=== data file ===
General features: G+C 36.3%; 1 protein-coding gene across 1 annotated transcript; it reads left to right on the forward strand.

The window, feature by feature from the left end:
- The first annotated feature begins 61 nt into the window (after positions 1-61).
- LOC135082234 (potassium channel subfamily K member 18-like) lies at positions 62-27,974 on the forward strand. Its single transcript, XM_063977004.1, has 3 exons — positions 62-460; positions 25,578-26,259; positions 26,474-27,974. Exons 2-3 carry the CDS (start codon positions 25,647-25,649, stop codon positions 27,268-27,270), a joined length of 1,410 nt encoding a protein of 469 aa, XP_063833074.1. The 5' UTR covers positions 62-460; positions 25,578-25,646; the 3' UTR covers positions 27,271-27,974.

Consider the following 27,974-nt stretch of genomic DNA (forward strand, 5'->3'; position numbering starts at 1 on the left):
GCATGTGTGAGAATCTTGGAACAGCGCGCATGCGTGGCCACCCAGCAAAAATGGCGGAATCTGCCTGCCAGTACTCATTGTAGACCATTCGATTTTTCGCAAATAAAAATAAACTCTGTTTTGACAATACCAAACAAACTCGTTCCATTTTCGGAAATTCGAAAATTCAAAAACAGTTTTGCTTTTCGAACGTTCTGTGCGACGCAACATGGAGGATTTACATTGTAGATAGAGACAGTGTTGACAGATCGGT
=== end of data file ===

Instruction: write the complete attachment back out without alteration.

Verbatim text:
General features: G+C 36.3%; 1 protein-coding gene across 1 annotated transcript; it reads left to right on the forward strand.

The window, feature by feature from the left end:
- The first annotated feature begins 61 nt into the window (after positions 1-61).
- LOC135082234 (potassium channel subfamily K member 18-like) lies at positions 62-27,974 on the forward strand. Its single transcript, XM_063977004.1, has 3 exons — positions 62-460; positions 25,578-26,259; positions 26,474-27,974. Exons 2-3 carry the CDS (start codon positions 25,647-25,649, stop codon positions 27,268-27,270), a joined length of 1,410 nt encoding a protein of 469 aa, XP_063833074.1. The 5' UTR covers positions 62-460; positions 25,578-25,646; the 3' UTR covers positions 27,271-27,974.

Consider the following 27,974-nt stretch of genomic DNA (forward strand, 5'->3'; position numbering starts at 1 on the left):
GCATGTGTGAGAATCTTGGAACAGCGCGCATGCGTGGCCACCCAGCAAAAATGGCGGAATCTGCCTGCCAGTACTCATTGTAGACCATTCGATTTTTCGCAAATAAAAATAAACTCTGTTTTGACAATACCAAACAAACTCGTTCCATTTTCGGAAATTCGAAAATTCAAAAACAGTTTTGCTTTTCGAACGTTCTGTGCGACGCAACATGGAGGATTTACATTGTAGATAGAGACAGTGTTGACAGATCGGT